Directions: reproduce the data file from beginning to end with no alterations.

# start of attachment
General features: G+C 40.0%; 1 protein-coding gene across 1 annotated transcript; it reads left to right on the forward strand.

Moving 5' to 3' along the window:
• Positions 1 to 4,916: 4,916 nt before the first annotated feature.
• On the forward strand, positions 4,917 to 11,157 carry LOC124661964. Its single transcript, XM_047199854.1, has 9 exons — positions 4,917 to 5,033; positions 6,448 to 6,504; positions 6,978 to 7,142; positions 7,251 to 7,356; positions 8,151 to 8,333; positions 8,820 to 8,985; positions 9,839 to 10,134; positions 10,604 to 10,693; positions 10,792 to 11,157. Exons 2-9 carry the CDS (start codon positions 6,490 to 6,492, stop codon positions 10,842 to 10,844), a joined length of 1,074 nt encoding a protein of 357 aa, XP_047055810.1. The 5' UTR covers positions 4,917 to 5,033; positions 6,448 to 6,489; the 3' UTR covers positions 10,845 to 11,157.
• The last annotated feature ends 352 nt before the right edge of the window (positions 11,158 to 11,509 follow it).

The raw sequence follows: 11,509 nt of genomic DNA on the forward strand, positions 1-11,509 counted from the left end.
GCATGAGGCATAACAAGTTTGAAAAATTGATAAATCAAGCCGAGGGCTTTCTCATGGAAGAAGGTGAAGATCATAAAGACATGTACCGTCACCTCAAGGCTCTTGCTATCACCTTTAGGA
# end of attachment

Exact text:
General features: G+C 40.0%; 1 protein-coding gene across 1 annotated transcript; it reads left to right on the forward strand.

Moving 5' to 3' along the window:
• Positions 1 to 4,916: 4,916 nt before the first annotated feature.
• On the forward strand, positions 4,917 to 11,157 carry LOC124661964. Its single transcript, XM_047199854.1, has 9 exons — positions 4,917 to 5,033; positions 6,448 to 6,504; positions 6,978 to 7,142; positions 7,251 to 7,356; positions 8,151 to 8,333; positions 8,820 to 8,985; positions 9,839 to 10,134; positions 10,604 to 10,693; positions 10,792 to 11,157. Exons 2-9 carry the CDS (start codon positions 6,490 to 6,492, stop codon positions 10,842 to 10,844), a joined length of 1,074 nt encoding a protein of 357 aa, XP_047055810.1. The 5' UTR covers positions 4,917 to 5,033; positions 6,448 to 6,489; the 3' UTR covers positions 10,845 to 11,157.
• The last annotated feature ends 352 nt before the right edge of the window (positions 11,158 to 11,509 follow it).

The raw sequence follows: 11,509 nt of genomic DNA on the forward strand, positions 1-11,509 counted from the left end.
GCATGAGGCATAACAAGTTTGAAAAATTGATAAATCAAGCCGAGGGCTTTCTCATGGAAGAAGGTGAAGATCATAAAGACATGTACCGTCACCTCAAGGCTCTTGCTATCACCTTTAGGA